Day One: Arrival
I arrived in Lima around 12:45AM. De-planing and customs were relatively painless. My next flight was at 6:45AM, and I was told Star Peru (my airline) didn’t open registration until 3:00AM. Well, as it turned out, Star Peru didn’t open until 4:30AM, so I sat in the frigid terminal for over three hours. Fortunately, I was able to call my boyfriend from a pay phone — that helped immensely. Once I got my boarding pass, I made the long trek to gate 36, which actually opens up to the street. We waited a little over an hour there. At about 6:50AM, we boarded a bus, which took us maybe 500 yards to our plane. The plane, which was quite small and old, was remarkably spacious and comfortable. I was in an aisle seat in a row of only two. The flight was very easy, save for the nausea I felt from being awake for so long.
Once I arrived in Cusco, I got my bag, found a taxi, and got to Hostal Alfonso II (though the taxi driver scammed me in the process — I ended up paying about five times the amount I should have). When I got to my room, I sat on my bed and got a bit emotional; mostly over the fact that I could now sleep. I was so glad that the travel was over. I put on more layers, curled up under two alpaca blankets, and passed out for two and a half hours. Those hours were the longest of my life. I woke up feeling like I’d been out for seven hours.
We had a brief meeting with lunch, then some time to settle in before we went shopping for last-minute supplies. Later, we had a more official meeting to go over rules, expectations, and itinerary. Everyone seems really sweet — I think this group will be very successful together. We had a wonderful dinner and a quirky, fairy-tale-like restaurant, got to explore the main plaza a bit, and now…here we are. My brain revolts when I remind myself that I got in just this morning. It feels like I’ve been here for days.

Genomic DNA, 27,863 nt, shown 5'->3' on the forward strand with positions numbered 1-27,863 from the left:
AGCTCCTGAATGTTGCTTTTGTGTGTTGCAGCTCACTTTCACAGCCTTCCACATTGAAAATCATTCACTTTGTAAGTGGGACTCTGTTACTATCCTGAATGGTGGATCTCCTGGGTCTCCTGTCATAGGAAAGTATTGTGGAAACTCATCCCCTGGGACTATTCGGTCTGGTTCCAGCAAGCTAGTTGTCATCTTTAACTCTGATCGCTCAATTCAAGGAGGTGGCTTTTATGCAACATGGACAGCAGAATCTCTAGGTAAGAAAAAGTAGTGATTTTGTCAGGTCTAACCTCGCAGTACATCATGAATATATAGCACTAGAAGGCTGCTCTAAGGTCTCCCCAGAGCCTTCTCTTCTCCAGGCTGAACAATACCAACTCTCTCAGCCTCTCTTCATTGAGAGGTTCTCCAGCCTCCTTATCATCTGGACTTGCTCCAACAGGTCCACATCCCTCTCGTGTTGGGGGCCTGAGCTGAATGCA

Tomorrow will be an interesting one, I’m sure. I am eager to see what ends up presenting itself out there in the wilderness. I feel like I’ve already become a much better traveler; I can’t imagine how I’ll feel at the end of this trip.
Day Two: Travel by Bus
On this day, we spent our time on a bus, which took us over the Andes. I had a great conversation with Ursula (one of our professors) regarding political climate — of course, I found that fascinating. Apparently, it’s a very mixed political spectrum here. There are many parties, and the country can’t really be divided into political regions like the U.S. can. Religion and affluence seem to be bigger indicators of political leanings. It also sounds like environmental sentiment is very similar to Ecuador (where I studied abroad last year), meaning that most people are in favor of development over conservation — it’s that same predicament of humans rights in theory versus in practice that we see all over the world.
After a few hours, we stopped at Ninamarka, which is a recently excavated area with pre-Inca tombs. That was a fascinating bit of history. The tombs looked like small, one-room houses, and were made up of rough stone and mortar. About forty minutes away from Ninamarka, we stopped in a pre-colonial town for a snack. They served us egg sandwiches with tea and coffee. After we left the town, we descended into a narrow valley where there was clearly more moisture. The green cover was much denser, and there was less agriculture.
We later stopped at the entrance to Manu National Park, which would be home for the next twelve days. At this stop, we took some time to walk along a trail and look at plant species. We talked about the endangered Polylepis tree, bromeliads, epiphytes, etc. We ate our lunches of fruit with simple cheese sandwiches, and we were on our way. Our bus bottomed out a nubmer of times, but it provided us with wonderful opportunities to walk around and stretch our legs again. On one stop, we got to see six Cock of the Rocks doing their mating songs and dances. They were simply stunning birds, and their behavior was so peculiar! The males moved to new locations together, trying to lure in the females.
After a total of about 12.5 hours of travel by bus, we’re made it to Atalaya. Some people stayed in dorms while the rest of us camped in our tents on a big wooden platform. Everyone seemed in high spirits, and we were feeling ready for the next two days of travel.